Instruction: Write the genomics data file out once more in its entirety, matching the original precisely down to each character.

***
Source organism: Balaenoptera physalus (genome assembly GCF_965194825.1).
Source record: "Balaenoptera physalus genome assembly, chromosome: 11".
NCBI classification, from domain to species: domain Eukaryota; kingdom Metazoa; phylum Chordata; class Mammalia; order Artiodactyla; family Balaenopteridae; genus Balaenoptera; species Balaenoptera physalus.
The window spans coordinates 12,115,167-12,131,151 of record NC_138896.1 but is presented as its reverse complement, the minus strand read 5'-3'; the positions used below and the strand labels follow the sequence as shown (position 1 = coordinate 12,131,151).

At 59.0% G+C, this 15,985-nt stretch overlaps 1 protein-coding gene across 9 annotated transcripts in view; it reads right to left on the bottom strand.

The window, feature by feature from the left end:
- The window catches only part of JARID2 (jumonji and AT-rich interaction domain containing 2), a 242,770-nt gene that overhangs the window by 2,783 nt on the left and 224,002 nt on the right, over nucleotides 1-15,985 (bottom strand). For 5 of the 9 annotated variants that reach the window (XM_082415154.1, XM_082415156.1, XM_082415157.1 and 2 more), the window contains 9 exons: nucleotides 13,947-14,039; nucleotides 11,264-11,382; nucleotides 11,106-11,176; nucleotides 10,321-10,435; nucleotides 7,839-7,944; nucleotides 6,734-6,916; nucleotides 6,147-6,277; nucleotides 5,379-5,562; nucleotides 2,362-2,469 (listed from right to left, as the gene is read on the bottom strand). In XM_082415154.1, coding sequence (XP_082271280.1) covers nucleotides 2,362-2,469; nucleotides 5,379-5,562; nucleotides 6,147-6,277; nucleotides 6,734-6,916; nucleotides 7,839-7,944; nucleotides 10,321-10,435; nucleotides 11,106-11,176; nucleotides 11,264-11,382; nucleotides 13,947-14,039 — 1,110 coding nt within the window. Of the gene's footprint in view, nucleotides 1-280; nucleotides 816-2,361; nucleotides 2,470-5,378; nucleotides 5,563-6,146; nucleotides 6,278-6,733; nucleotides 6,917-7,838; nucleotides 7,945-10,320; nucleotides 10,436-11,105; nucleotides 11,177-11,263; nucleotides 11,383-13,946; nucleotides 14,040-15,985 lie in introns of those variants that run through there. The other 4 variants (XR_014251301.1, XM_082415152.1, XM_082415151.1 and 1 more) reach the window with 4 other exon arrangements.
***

Source organism: Balaenoptera physalus (genome assembly GCF_965194825.1).
Source record: "Balaenoptera physalus genome assembly, chromosome: 11".
NCBI classification, from domain to species: domain Eukaryota; kingdom Metazoa; phylum Chordata; class Mammalia; order Artiodactyla; family Balaenopteridae; genus Balaenoptera; species Balaenoptera physalus.
The window spans coordinates 12,115,167-12,131,151 of record NC_138896.1 but is presented as its reverse complement, the minus strand read 5'-3'; the positions used below and the strand labels follow the sequence as shown (position 1 = coordinate 12,131,151).

At 59.0% G+C, this 15,985-nt stretch overlaps 1 protein-coding gene across 9 annotated transcripts in view; it reads right to left on the bottom strand.

The window, feature by feature from the left end:
- The window catches only part of JARID2 (jumonji and AT-rich interaction domain containing 2), a 242,770-nt gene that overhangs the window by 2,783 nt on the left and 224,002 nt on the right, over nucleotides 1-15,985 (bottom strand). For 5 of the 9 annotated variants that reach the window (XM_082415154.1, XM_082415156.1, XM_082415157.1 and 2 more), the window contains 9 exons: nucleotides 13,947-14,039; nucleotides 11,264-11,382; nucleotides 11,106-11,176; nucleotides 10,321-10,435; nucleotides 7,839-7,944; nucleotides 6,734-6,916; nucleotides 6,147-6,277; nucleotides 5,379-5,562; nucleotides 2,362-2,469 (listed from right to left, as the gene is read on the bottom strand). In XM_082415154.1, coding sequence (XP_082271280.1) covers nucleotides 2,362-2,469; nucleotides 5,379-5,562; nucleotides 6,147-6,277; nucleotides 6,734-6,916; nucleotides 7,839-7,944; nucleotides 10,321-10,435; nucleotides 11,106-11,176; nucleotides 11,264-11,382; nucleotides 13,947-14,039 — 1,110 coding nt within the window. Of the gene's footprint in view, nucleotides 1-280; nucleotides 816-2,361; nucleotides 2,470-5,378; nucleotides 5,563-6,146; nucleotides 6,278-6,733; nucleotides 6,917-7,838; nucleotides 7,945-10,320; nucleotides 10,436-11,105; nucleotides 11,177-11,263; nucleotides 11,383-13,946; nucleotides 14,040-15,985 lie in introns of those variants that run through there. The other 4 variants (XR_014251301.1, XM_082415152.1, XM_082415151.1 and 1 more) reach the window with 4 other exon arrangements.